Is John Krasinski’s ‘A Quiet Place’ Any Good? Here’s What The Reviews Say

“A Quiet Place,” out April 6, is John Krasinski’s first horror film. Best known as Jim from “The Office,” Krasinski’s not a stranger to the director’s chair, but this is his first picture that has critics making some noise. Here, Krasinski, Emily Blunt (“Sicario,” they’re married IRL), Noah Jupe (“Suburbicon”) and Millicent Simmonds (“Wonderstruck”) play a family that must stay silent to survive. Do Krasinki and the cast make the most of that hook, or is the movie quietly forgettable? Here’s what the reviews say:

Shhhh — Everything In The Movie Hinges On Silence

The story — from a screenplay co-written by Bryan Woods, Scott Beck, and John Krasinski, who also directs and stars — is post-apocalyptic, set in the very near future, around 2020. We pick up 89 days into an event that seems to have wiped out most of Earth’s population. 


​One family — a father (Krasinski), mother (Blunt, who’s married to Krasinski off-screen) and their children; I don’t think we ever heard anyone’s name — remains, and we quickly learn that the family’s survival is due to their ability to live on their rural farm in silence. They speak in sign language and the faintest of whispers; they walk barefoot; they eat off lettuce leaves rather than clanking plates. Why? These monsters, we learn with a shiver, are triggered by sound.

[The Seattle Times]

Thankfully, The Sound Design Lives Up To The Premise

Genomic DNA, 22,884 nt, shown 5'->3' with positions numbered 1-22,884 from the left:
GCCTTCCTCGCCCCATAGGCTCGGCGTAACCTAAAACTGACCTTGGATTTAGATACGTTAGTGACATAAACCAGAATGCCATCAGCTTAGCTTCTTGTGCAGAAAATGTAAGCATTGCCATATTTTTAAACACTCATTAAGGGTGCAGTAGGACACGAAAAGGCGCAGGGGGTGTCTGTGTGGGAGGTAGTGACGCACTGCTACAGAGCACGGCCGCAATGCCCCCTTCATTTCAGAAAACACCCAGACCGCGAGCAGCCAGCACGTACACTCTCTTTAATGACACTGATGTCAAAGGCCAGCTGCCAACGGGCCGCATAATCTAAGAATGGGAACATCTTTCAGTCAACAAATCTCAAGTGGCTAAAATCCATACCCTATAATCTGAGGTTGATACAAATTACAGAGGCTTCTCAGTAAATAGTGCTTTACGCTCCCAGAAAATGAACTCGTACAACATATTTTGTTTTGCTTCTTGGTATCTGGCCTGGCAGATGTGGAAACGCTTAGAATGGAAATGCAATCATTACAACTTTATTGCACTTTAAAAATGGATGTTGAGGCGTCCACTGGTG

As you might expect in a movie that hinges on sound, the mix of silence with noises variously environmental, exposing, and terrifying, coupled with the occasional music-laced excitement (Marco Beltrami composed the score), is spot on.

[The Wrap]

For a movie with such sparse dialogue, “A Quiet Place” often gives way to annoying bursts of shrieking strings to jolt its audience, as if they can’t be trusted to find the disquieting mood sufficiently freaky. (It’s almost like producer Michael Bay kept turning up the volume, before Krasinski could bat his hand away). Thankfully, Marco Beltrami’s score largely sticks to a low rumble that hovers on the same wavelength as the characters’ unease.


A film that demands silence of its characters implicitly demands the same of the people watching it, and it’s strange, even admirable, how effective A Quiet Place can be when you realize that you’re holding your breath not only as a natural reaction to suspense, but in abidance of the rules of the movie. You’re not in danger, but you might find yourself inadvertently behaving as if you were.

[The Ringer]

The Kid Actors Are Particularly Impressive

A highlight of the otherwise forgettable Suburbicon, Jupe has a winning rapport with Krasinski that enhances this complicated father-son relationship at the end of the world.


Simmonds leverages her real-life experience as a deaf teenager to deliver a deeply convincing portrait of a girl who feels shut out of her own family, but it’s Jupe who is the most astonishing silent actor of the film, dishing up paralyzed, soundless terror in several different flavors.

[Vanity Fair]

At Points ‘A Quiet Place’ Can Be Obvious Or Cloying…

Even all these years after The Office left the air, there’s something permanently Jim-like about Krasinski—a well-meaning niceness that’s pleasant but also a bit cloying. What’s remarkable about A Quiet Place is how often he puts aside that quality, which infected his first two films, to honor his pitiless story. But ultimately, he can’t resist the urge to indulge in a little schmaltz.


A slow camera pan past the Abbotts’ many, many excruciating weeks of deep research and careful insight (from the whiteboard: “What are their weaknesses?” “SOUND”) makes it seem like the movie’s in on a joke very much worth telling about survival-as-genre. Ditto to a guffaw-worthy magical childbirth, and especially to the makeshift, soundproof crib devised for that occasion, which made me squeal at its inventive ridiculousness.

[The Ringer]